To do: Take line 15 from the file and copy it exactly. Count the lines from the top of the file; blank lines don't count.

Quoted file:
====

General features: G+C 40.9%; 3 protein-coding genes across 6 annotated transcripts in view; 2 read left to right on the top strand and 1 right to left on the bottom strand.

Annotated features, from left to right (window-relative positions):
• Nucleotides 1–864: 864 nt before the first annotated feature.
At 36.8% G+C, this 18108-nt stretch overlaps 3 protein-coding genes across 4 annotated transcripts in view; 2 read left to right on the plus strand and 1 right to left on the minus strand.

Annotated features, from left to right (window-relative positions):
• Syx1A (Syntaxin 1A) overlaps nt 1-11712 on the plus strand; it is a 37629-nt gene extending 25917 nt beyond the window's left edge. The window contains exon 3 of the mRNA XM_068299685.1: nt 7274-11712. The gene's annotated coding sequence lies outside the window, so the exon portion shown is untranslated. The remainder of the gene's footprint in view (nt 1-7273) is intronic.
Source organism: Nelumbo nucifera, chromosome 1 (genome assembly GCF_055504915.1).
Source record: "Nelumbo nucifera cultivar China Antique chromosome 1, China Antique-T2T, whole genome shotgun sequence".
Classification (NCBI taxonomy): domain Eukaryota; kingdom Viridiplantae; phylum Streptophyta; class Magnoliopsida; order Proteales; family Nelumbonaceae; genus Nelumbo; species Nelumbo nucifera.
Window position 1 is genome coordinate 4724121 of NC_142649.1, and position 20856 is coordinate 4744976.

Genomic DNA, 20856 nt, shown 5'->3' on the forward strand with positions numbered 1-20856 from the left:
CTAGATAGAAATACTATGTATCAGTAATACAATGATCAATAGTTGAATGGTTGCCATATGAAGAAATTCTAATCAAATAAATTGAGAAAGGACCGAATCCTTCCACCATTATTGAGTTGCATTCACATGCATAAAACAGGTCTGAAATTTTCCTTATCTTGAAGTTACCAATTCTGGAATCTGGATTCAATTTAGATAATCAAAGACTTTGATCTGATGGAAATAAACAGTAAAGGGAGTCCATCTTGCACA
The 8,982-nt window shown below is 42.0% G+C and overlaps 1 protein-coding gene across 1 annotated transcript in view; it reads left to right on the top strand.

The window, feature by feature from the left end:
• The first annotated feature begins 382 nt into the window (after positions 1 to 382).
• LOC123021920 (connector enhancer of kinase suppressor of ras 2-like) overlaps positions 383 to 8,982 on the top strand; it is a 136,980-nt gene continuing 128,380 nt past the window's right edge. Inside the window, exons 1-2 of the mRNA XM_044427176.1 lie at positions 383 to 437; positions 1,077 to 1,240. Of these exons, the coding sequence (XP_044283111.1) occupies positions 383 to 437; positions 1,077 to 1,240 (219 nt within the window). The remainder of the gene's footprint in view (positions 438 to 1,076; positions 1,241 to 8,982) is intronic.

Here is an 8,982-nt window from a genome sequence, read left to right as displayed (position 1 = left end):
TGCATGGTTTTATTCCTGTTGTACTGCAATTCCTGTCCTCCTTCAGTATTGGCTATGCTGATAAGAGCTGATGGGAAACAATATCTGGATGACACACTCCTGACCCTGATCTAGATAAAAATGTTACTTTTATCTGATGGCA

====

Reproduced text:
• The first annotated feature begins 382 nt into the window (after positions 1 to 382).